Parts of Prayer


John Calvin teaches about the parts of prayer in a simple and straightforward way:          

"Prayer, we think, has two parts, that is, petition and thanksgiving. . . . By petition we explain to God our heart and desire, asking from His goodness first only the things which aim at and serve His glory and then those which are also useful to us and which we need. By thanksgiving we recognize His benefits to us and acknowledge them to His praise, thanking Him for all things by giving Him generally the glory for all good things and ascribing them to His goodness. . . .

"We should continually employ both kinds of prayer. . . . All our hope and all our good lie in God. . . .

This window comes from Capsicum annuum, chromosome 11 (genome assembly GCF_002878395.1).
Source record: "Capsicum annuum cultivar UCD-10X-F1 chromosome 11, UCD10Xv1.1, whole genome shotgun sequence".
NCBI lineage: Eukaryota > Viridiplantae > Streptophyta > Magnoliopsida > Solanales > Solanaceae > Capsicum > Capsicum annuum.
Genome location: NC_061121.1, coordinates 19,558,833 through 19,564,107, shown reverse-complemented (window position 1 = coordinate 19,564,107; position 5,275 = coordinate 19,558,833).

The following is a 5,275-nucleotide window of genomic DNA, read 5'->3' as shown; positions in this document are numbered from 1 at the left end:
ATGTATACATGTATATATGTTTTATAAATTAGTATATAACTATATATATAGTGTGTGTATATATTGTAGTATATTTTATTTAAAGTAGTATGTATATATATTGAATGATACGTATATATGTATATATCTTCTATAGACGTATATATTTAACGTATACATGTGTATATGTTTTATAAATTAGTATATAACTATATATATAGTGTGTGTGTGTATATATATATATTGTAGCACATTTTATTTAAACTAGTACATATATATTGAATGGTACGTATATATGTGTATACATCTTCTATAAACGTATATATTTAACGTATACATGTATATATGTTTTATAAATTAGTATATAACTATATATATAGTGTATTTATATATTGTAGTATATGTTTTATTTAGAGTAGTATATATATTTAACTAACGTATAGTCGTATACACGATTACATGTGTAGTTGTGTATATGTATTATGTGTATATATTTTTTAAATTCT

"We ought to receive everything as from His hand with continual thanksgiving. . . . There is no good way to make any use of the benefits which He continually lavishes upon us if we do not also continually praise and thank Him. . . . Without prayer and without faith none of God's good things are sanctified to us."

John Calvin, Institutes of the Christian Religion: 1541 French Edition, translated by Elsie Anne McKee (Grand Rapids, Michigan: Eerdmans, 2009), pp. 472-473, emphasis added.

It would seem that the various other categories of prayer we employ--praise, adoration, confession, supplication, intercession, dedication--could easily be subsumed under these two.

For more information about this edition of Calvin's Institutes, please click on this link and scroll down to Institutes of the Christian Religion:


Dr. James C. Goodloe IV
Grace and Peace,

Dr. James C. Goodloe IV, Executive Director
Foundation for Reformed Theology
4103 Monument Avenue, Richmond, VA 23230
(804) 678-8352